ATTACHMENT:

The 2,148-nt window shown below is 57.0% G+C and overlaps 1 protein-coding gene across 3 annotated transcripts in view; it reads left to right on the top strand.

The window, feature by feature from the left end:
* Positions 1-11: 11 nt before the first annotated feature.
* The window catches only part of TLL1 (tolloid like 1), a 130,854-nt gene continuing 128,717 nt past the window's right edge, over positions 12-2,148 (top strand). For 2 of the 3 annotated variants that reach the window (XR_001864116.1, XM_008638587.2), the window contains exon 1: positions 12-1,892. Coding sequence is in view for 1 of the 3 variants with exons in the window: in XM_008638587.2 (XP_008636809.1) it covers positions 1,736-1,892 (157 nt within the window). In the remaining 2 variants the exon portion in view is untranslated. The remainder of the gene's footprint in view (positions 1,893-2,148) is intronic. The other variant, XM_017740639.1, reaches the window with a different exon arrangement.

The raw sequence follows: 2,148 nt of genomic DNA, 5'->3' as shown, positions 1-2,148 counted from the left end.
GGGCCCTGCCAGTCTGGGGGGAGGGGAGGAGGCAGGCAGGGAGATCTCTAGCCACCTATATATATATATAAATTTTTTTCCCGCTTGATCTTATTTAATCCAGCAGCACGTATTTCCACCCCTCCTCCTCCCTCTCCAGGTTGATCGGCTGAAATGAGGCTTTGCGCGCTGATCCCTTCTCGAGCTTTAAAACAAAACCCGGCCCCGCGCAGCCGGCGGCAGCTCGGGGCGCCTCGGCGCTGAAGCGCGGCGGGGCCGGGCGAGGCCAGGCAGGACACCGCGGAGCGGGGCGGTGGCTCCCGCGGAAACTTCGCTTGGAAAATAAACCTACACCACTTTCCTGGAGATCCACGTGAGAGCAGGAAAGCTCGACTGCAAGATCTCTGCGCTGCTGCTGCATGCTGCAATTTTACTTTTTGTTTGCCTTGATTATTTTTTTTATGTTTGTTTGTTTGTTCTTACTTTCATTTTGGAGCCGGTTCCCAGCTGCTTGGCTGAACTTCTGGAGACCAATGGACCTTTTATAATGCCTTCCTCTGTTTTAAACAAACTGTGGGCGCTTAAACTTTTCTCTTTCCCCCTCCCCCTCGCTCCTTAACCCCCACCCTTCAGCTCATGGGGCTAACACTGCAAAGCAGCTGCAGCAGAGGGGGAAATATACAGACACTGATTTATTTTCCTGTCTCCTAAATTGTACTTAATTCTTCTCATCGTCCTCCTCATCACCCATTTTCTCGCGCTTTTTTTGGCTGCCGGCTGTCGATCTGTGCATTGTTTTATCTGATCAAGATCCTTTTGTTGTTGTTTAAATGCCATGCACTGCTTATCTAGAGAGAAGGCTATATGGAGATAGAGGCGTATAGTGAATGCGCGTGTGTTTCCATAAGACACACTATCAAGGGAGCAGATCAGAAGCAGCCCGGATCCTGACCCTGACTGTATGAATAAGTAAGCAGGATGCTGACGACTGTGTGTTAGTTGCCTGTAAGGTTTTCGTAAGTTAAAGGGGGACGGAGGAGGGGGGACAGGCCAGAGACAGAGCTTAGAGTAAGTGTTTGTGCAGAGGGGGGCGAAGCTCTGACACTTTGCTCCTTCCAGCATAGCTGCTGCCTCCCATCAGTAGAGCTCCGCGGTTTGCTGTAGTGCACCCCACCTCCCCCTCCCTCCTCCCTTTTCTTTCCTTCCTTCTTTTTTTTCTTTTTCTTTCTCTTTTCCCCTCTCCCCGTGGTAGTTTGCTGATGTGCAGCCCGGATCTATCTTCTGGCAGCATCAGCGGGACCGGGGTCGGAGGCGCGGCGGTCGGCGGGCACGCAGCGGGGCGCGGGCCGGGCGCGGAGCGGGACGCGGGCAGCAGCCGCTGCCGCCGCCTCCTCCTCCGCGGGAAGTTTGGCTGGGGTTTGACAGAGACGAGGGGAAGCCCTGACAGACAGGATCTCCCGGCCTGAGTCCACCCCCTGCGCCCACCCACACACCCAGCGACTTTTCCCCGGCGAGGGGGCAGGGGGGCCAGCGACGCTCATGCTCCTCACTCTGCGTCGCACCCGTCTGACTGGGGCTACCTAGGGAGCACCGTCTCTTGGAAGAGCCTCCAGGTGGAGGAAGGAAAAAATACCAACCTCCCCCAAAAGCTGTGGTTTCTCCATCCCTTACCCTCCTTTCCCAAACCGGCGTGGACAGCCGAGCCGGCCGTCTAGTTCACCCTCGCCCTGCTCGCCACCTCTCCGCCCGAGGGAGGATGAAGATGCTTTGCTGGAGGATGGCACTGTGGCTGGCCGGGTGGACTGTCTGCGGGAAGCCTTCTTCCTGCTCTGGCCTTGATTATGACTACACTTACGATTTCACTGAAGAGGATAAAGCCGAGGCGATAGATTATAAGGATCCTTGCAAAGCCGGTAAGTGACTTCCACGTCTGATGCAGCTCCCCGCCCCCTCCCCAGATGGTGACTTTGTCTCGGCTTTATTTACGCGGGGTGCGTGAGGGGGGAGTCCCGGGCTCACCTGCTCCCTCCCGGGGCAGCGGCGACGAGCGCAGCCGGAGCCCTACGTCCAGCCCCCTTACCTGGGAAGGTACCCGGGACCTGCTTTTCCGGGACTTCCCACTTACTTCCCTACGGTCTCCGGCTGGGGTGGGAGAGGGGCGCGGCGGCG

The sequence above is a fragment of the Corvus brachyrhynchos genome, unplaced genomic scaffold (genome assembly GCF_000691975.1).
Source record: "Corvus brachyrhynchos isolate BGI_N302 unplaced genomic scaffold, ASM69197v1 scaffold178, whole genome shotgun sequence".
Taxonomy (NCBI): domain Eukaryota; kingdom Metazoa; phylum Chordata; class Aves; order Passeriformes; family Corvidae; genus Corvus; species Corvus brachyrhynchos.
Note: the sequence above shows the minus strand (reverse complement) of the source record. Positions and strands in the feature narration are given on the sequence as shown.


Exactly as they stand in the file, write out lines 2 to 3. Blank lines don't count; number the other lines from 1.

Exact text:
The window, feature by feature from the left end:
* Positions 1-11: 11 nt before the first annotated feature.